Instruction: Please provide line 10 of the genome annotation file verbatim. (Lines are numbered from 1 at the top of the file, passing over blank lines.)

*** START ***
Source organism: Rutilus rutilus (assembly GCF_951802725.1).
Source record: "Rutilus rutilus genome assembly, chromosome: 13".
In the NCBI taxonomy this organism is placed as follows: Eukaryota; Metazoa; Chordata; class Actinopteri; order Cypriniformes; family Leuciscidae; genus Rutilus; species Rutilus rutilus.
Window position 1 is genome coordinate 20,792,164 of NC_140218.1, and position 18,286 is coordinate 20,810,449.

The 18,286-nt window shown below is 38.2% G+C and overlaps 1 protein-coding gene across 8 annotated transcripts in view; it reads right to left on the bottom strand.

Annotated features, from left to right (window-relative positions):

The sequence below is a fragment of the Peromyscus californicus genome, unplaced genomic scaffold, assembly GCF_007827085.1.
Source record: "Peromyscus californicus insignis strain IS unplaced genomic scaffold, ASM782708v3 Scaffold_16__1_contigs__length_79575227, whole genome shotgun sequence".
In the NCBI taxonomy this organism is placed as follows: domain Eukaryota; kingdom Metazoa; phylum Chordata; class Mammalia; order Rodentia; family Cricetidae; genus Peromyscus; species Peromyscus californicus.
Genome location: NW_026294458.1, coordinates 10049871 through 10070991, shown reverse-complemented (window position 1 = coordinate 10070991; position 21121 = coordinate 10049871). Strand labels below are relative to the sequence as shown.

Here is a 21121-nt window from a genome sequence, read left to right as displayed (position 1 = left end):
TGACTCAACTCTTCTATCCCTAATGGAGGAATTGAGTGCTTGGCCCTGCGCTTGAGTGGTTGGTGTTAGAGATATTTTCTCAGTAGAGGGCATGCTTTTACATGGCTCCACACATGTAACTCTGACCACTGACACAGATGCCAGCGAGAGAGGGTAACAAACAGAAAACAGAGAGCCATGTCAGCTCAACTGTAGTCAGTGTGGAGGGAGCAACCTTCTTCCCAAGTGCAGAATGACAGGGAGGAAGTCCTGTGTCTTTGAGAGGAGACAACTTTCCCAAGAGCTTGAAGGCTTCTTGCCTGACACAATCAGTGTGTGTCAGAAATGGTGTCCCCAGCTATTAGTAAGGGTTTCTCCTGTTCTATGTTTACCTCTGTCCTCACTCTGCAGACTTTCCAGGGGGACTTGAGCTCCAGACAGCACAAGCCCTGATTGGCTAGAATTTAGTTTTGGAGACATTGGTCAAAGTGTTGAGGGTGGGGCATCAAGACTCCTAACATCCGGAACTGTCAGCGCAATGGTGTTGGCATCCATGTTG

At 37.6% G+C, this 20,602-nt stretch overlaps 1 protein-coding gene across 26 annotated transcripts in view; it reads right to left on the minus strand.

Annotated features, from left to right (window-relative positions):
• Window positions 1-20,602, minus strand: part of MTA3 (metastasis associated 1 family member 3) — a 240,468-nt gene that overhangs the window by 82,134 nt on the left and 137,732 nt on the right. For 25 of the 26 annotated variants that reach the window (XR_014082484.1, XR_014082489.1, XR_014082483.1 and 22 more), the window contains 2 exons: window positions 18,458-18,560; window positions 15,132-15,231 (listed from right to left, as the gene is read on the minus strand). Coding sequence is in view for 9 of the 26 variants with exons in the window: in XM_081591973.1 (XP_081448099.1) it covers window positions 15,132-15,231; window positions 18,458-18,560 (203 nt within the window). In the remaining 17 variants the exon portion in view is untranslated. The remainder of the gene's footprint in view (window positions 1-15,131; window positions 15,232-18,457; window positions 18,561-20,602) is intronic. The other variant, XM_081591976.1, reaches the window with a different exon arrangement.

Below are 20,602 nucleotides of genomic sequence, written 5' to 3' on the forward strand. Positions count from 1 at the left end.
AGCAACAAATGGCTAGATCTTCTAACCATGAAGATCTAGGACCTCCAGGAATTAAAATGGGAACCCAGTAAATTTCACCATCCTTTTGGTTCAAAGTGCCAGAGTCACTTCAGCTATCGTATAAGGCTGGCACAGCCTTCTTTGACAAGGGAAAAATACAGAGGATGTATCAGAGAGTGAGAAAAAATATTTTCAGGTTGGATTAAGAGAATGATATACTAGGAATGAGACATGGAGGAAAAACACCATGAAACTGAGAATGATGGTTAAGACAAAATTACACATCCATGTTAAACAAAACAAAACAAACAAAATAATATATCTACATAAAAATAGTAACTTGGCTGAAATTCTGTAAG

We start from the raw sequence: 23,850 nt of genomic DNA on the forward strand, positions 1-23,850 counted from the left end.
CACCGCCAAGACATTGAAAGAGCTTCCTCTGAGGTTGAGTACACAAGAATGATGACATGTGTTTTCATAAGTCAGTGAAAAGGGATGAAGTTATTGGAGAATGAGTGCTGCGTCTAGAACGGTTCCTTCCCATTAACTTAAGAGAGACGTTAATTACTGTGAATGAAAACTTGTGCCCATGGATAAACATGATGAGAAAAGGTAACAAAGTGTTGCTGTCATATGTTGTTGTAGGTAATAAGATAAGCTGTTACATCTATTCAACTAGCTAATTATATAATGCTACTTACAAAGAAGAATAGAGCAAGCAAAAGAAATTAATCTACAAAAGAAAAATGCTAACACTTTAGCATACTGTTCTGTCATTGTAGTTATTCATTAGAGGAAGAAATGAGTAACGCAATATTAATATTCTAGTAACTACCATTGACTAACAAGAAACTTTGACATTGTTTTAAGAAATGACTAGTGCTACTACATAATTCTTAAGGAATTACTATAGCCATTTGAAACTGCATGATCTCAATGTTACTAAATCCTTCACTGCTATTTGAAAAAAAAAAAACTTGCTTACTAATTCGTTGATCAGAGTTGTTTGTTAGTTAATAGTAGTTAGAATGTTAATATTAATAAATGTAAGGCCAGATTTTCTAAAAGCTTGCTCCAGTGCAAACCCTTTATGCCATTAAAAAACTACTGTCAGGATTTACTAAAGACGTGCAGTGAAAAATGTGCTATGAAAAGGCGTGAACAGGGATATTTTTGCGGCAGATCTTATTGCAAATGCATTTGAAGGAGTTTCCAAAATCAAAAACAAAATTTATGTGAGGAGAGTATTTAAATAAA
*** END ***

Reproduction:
Genome location: NW_026294458.1, coordinates 10049871 through 10070991, shown reverse-complemented (window position 1 = coordinate 10070991; position 21121 = coordinate 10049871). Strand labels below are relative to the sequence as shown.